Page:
Just before he suffered the stroke that led quickly to his death, he completed work on yet another album. Reportedly, the recording included contributions from his friend, Lindsey Buckingham (who helped record what was to have been his biggest hit as a performer, “Gold,” back in the seventies). One of the new songs is entitled “I Can’t Drive Any More,” a nod to his recently diagnosed Alzheimer’s disease. He was determined to continue writing, recording, and performing as long as his mental state would allow.

It’s difficult for me to believe that the next album will be the last. Fortunately, he left a large catalog of music to discover, rediscover, and savor.


After posting the above last night, I spent some time on You Tube looking at videos, and came across a couple I thought I'd share. The first was taken from a Kingston Trio reunion in the eighties, which was put together as a PBS fundraiser. John was at the peak of his career, and was given a solo spot in the show. He chose to do "Kansas," one of his older songs that had always been done acoustically. Here, before an audience of folkies, he performed it electric (and then some). For that occasion, it was an interesting choice lyrically, made even more interesting by his performance.

The second came from a performance last April, and it's really poignant. In the last couple of years, Mr. Stewart had aged tremendously. His voice, like that of his friend, Johnny Cash at the end of his life, had taken on a crusty aura. Although the Alzheimers may not actually have been diagnosed at that time, he was obviously frail. He was struggling with playing the guitar (and he had always been known as a fine guitarist). The song is "Mother Country," one of the tunes off of the classic California Bloodlines album, which marked the beginning of the style that came to be labeled "Americana."

If the first video was John's Dylan-goes-electric-at-Newport moment, this one is his E.A.Stuart moment. Any Stewartistas out there know what I mean; the rest of you will understand after watching the whole video. It's a brave performance.

Saturday, January 19, 2008


I have only mentioned Karen McCarron’s killing of her daughter, Katie, a couple of times on this blog. The more recent occasion was to respond to someone I considered a friend, who had taken me to task for not discussing something I really didn’t understand. The first time was to politely suggest that restraint might be called for in discussing the matter until we truly knew what happened. I still can’t pretend to fully understand it all ⎯ I seriously doubt I will ever come to that point ⎯ but it seems appropriate to say something now.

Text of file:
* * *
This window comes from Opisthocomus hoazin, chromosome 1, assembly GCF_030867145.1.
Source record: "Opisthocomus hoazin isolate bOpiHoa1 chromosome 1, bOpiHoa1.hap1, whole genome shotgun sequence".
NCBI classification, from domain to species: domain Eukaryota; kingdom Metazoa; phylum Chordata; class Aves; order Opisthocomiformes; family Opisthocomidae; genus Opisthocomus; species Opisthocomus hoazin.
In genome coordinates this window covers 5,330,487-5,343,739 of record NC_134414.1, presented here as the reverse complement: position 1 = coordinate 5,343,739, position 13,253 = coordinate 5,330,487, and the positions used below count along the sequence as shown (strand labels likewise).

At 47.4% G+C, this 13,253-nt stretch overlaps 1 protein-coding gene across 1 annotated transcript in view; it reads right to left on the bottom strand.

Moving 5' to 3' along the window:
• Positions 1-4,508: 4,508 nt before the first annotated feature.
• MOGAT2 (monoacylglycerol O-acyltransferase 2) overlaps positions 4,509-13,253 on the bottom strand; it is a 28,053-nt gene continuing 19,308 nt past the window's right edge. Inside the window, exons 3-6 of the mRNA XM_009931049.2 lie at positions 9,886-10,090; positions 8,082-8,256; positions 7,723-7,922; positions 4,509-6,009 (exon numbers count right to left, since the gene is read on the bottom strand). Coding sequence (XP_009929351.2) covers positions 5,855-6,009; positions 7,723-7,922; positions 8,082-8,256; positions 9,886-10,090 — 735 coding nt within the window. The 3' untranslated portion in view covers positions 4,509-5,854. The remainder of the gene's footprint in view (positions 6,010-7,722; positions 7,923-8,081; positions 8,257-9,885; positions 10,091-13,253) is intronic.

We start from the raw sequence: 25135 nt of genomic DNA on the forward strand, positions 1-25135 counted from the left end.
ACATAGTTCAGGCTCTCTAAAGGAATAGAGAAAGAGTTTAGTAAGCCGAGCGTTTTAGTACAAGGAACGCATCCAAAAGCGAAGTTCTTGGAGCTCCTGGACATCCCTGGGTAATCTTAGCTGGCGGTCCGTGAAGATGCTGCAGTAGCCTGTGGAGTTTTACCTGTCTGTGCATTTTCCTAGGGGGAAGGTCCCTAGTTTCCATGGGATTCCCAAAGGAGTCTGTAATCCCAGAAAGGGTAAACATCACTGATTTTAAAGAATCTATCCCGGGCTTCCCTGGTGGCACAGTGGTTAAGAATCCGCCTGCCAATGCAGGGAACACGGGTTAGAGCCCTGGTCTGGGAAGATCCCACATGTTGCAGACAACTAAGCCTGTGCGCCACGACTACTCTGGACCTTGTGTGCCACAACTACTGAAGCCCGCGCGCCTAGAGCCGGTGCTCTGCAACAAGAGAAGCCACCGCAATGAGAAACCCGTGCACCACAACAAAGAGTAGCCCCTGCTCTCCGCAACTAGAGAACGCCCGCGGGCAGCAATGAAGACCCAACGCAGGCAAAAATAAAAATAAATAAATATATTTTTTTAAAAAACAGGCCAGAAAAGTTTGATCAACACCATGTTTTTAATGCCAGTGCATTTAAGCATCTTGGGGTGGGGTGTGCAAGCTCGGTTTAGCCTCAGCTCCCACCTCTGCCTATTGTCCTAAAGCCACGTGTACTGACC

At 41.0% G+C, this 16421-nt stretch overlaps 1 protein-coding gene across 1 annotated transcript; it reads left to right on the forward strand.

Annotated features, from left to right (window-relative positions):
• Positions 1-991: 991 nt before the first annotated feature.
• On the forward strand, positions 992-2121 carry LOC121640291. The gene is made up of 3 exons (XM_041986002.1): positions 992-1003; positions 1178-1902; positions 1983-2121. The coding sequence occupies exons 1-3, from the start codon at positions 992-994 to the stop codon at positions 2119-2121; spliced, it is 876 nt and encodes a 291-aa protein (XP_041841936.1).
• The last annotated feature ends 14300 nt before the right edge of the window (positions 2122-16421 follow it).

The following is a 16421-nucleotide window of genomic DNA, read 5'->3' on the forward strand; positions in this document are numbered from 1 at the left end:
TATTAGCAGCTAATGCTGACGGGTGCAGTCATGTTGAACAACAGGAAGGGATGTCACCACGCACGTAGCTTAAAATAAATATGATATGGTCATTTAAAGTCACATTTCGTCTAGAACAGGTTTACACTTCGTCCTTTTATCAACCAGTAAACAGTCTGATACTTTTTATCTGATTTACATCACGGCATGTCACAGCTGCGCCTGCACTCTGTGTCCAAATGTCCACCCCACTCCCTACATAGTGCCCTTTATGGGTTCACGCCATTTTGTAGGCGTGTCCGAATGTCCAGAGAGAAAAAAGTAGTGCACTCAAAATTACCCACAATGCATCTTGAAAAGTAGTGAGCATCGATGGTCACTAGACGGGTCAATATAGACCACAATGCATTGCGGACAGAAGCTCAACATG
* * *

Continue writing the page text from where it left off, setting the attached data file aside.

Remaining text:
Like most people in the greater autism community, I followed the news reports about the trial, but my experience in litigating cases (including some of a high-profile nature) taught me that the press sometimes misses nuances. So I don’t always trust the press. But I do trust juries. Although juries occasionally get it wrong, they get it right far more often.

People who serve on juries, almost without exception, take their task very seriously. That’s not to say that judges do not; most do. Jurors, though, listen with ears that have not heard it all. They watch with eyes that have not become jaded. Most importantly, jurors infuse a human element into the proceedings; they understand that their decision will have an impact on everyone involved. It is that human element that adds an extra measure of justice to the law.

In this case, the jury found Karen McCarron guilty of murder. That jury heard all of the evidence presented by the prosecution and the defense. They were able to observe the manner in which the witnesses testified. Their decision is entitled to respect. Moreover, all indications point to their having got it right this time.

There were two things reported in the press during the trial that stood out for me. The first came in the testimony of Paul McCarron, Katie’s father. This is how the Pekin Daily Times described it:
After Paul and Katie spent several months in North Carolina, where Katie received therapy, both Paul and Karen decided to move Katie back to Morton. While Paul was in North Carolina finishing his work as an engineer with Caterpillar Inc., Karen brought Katie back.

However, prior to Katie’s return, Karen asked Paul what he thought about putting Katie up for adoption.

When asked by Johnson how he replied to this, Paul said, “No way in hell.”
As a parent, I immediately identified with Mr. McCarron’s sentiments. There is no way in hell I would ever disown any child of mine, autistic or neurotypical. Karen McCarron’s idea of doing that to her child displayed a complete disconnection to her daughter that I cannot fathom. She committed the worst sin a parent can commit; she lost hope.

Of course, the defense in this case was based on mental illness. And the presence of mental illness seems pretty likely. Did it stem from the inability to accept a child’s disability after trying so hard to have a family (the Daily Times report cites two prior miscarriages)? Was it because Karen McCarron went off of her medications, or could it even have stemmed from being on the medications in the first place? Although it is human nature to speculate on such things, at the end of the day the cause of the mental illness is irrelevant. Whatever role mental illness played in Karen McCarron’s actions, the illness does not absolve her of legal or moral culpability for the murder.